Freeland and Buck will give a public lecture on Thursday, Feb. 7 at 5:15 p.m. in Slocum Auditorium.
Katherine Hogan ’05 & Vincent Petrarca (Tonic Design, Raleigh, NC)
Hogan and Petrarca will teach the visiting critic studio “Working Backwards,” exploring the typology of University housing on the edge of campus. Through the design of buildings, students will focus on building systems, structural strategies, environmental control/energy and enclosure assemblies and details to gain a greater understanding and confidence in the process of making architecture. The course will also include a day-long studio workshop with Lawrence Scarpa, managing principal of Brooks + Scarpa, an international architectural firm based in Los Angeles known for unique and sustainable design in the built environment.
Hogan has been principal at Tonic Design since 2008. She is also an Adjunct Professor of Practice in the Department of Architecture at North Carolina State University’s (NC State) College of Design. Hogan has worked on multiple residential and small scale commercial projects, and recently received a National America Institute of Architects (AIA) Small Projects Practitioners award for an educational pavilion at the North Carolina Museum of Art. She holds a B.Arch. degree from Syracuse University as a University Scholar, with a minor in Italian language. After graduation, Hogan worked with Will Bruder Architect in Phoenix, Arizona, and after held a fellowship position with Bryan Bell at Design Corps, a non-profit architecture practice serving communities normally without access to architectural services. Passionate about academia and her local community, she frequently serves as a guest juror at several area schools and participates on many committees that promote design awareness. Hogan serves as a member of the Syracuse University School of Architecture Advisory Board and was appointed by the Raleigh City Council to serve on the Appearance Commission.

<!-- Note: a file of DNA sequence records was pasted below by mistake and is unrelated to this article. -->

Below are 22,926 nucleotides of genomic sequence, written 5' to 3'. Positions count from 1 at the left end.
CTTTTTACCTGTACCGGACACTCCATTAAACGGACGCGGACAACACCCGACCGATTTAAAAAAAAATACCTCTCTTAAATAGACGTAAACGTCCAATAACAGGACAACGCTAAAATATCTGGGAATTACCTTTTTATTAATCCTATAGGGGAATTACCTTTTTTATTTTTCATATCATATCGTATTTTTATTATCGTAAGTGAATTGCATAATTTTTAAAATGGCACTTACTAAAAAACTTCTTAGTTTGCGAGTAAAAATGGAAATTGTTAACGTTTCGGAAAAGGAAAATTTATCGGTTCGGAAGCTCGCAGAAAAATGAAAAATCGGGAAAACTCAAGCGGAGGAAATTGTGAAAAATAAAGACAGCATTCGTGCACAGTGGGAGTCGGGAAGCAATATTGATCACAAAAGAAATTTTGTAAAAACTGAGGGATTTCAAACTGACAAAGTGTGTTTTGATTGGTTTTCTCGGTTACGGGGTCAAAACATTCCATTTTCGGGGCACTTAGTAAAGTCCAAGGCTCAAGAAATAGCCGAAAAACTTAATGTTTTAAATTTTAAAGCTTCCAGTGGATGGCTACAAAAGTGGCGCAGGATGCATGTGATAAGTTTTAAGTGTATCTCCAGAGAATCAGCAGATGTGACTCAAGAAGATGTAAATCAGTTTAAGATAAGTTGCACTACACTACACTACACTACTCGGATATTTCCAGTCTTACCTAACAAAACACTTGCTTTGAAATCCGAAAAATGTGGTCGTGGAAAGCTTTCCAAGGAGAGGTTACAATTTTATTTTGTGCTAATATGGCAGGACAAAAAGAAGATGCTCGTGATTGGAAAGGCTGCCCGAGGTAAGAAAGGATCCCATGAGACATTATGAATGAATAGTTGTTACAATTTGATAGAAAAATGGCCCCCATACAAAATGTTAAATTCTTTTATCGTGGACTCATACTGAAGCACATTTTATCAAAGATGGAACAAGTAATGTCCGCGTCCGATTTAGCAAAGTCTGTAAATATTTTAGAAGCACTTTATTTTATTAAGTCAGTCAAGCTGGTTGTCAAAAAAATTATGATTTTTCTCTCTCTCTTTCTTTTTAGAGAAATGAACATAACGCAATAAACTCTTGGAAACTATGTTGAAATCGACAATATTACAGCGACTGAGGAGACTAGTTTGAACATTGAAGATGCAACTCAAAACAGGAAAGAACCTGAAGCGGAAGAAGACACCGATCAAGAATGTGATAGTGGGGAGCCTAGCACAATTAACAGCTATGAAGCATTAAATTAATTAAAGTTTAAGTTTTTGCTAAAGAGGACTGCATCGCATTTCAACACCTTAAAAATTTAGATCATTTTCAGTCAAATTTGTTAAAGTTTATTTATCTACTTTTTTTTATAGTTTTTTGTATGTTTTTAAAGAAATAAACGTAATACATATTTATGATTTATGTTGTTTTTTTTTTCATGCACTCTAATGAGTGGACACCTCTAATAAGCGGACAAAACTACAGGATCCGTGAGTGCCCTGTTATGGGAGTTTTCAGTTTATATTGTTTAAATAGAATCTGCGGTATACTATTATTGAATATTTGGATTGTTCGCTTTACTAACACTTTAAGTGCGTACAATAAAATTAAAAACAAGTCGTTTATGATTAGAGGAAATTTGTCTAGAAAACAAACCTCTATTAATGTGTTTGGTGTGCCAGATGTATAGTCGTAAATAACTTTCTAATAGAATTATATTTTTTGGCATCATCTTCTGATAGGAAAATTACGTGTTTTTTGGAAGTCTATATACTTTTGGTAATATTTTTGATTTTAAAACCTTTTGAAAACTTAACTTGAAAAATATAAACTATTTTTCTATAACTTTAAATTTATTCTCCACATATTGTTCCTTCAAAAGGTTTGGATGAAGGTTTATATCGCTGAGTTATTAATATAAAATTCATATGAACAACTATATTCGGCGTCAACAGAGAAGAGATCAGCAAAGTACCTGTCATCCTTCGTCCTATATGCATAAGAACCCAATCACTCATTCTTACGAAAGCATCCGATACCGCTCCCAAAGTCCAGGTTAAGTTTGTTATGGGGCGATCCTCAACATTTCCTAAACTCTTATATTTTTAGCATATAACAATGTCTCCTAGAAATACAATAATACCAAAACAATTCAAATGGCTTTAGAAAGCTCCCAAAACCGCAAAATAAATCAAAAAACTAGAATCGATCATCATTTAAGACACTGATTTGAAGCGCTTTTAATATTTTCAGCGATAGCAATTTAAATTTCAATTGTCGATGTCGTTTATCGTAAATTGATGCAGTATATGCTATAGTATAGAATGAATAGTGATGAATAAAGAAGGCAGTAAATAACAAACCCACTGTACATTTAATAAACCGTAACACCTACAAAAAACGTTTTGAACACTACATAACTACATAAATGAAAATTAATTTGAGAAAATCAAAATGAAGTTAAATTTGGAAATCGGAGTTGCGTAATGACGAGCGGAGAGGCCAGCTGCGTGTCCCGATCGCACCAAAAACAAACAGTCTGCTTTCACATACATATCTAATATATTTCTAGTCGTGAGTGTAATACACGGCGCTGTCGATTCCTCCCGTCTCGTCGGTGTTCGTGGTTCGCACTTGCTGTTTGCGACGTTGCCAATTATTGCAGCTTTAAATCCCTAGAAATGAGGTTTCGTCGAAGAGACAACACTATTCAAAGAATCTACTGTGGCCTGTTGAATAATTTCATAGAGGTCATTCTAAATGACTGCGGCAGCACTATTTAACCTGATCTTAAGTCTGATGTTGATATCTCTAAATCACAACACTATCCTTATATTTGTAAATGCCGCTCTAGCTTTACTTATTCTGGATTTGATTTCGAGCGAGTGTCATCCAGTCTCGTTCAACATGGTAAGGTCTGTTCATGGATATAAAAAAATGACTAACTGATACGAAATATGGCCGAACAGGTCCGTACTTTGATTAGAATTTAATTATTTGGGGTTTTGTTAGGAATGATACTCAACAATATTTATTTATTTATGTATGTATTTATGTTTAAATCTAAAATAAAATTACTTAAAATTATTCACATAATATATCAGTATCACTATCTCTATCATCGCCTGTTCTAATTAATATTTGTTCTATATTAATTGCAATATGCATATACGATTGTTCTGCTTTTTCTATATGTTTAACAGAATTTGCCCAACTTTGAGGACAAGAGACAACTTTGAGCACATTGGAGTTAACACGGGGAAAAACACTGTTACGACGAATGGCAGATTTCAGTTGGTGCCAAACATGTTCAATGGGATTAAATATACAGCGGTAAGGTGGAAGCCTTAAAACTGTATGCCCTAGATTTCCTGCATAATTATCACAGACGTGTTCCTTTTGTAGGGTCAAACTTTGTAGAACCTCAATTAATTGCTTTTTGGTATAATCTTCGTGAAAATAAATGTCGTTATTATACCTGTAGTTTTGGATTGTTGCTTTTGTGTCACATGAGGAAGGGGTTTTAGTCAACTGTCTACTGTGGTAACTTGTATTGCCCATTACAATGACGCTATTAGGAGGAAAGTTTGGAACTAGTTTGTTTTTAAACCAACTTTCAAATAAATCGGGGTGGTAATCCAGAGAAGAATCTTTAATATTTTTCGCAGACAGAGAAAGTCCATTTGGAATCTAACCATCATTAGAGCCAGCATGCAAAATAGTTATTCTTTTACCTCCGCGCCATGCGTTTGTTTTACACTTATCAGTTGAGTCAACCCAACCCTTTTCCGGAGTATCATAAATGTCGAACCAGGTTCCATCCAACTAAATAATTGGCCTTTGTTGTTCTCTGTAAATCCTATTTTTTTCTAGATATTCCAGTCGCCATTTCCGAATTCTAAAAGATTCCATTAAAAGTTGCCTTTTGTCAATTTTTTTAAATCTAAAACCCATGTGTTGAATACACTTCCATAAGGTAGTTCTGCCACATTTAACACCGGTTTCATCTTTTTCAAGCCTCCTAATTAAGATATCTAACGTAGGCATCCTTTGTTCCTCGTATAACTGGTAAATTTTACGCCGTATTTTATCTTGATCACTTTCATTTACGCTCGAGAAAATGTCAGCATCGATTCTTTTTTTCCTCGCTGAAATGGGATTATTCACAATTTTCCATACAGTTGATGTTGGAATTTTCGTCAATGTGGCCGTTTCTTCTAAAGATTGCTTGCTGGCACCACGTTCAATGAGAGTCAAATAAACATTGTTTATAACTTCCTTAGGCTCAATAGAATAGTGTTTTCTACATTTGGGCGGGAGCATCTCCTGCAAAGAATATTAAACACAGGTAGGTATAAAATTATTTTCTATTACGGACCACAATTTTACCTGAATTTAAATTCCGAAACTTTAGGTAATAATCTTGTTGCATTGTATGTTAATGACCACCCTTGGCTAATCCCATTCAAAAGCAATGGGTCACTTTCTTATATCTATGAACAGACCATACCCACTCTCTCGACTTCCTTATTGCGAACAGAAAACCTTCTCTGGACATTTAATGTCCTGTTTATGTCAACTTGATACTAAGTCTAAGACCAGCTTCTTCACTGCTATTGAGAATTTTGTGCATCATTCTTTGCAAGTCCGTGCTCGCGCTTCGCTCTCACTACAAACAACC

Petrarca founded Tonic Design in 2003, of which he is principal with wife, Hogan. He is also Professor of Practice in the Department of Architecture at NC State’s College of Design. Petrarca earned both a B.Arch. and an M.Arch. II from NC State. From 1993-2003 he worked for the multi-award-winning firm Frank Harmon Architect PA in Raleigh, NC. During this time he found many opportunities to fall into design build opportunities. Petrarca’s first independent project was a 1,700-square-foot house that he designed and built. It won AIA NC and AIA South Atlantic Region awards and was featured in Dwell and on the cover of the book 25 Houses Under 1500 Square Feet.
Hogan and Petrarca will give the D. Kenneth Sargent Visiting Critic public lecture on Thursday, Feb. 21 at 5:15 p.m. in Slocum Auditorium.
Emily Abruzzo and Gerald Bodziak (Abruzzo Bodziak Architects, Brooklyn, NY)
Abruzzo and Bodziak will teach the visiting critic studio “In Effect.” The studio will teach students to use the qualities of light, material and form to design a freestanding reading room for a site within Syracuse or on campus. Students will also have the opportunity to travel to The Berkshires to visit the Clark Art Institute and the Massachusetts Museum of Contemporary Art.
Abruzzo is a founding principal of Abruzzo Bodziak Architects. She received a B.A. from Columbia College, Columbia University, and a Master of Architecture from Princeton University, where she also received a certificate in media and modernity and was named a fellow at the Center for Arts and Cultural Policy Studies. In addition to her practice, Abruzzo has taught design, materials and theory courses at numerous institutions and is currently a critic at the Yale School of Architecture.
Bodziak is a founding principal of Abruzzo Bodziak Architects. He earned a B.S. from the University of Michigan Taubman College of Architecture and Urban Planning, and a M.Arch. from Princeton University. In addition to his practice, Bodziak has been a lecturer and guest critic at numerous institutions, teaching design, drawing and construction technology courses at, among others, Columbia’s Graduate School of Architecture, Planning and Preservation and The Rhode Island School of Design.
Abruzzo and Bodziak will give a public lecture on Thursday, March 21, at 5:15 p.m. in Slocum Auditorium.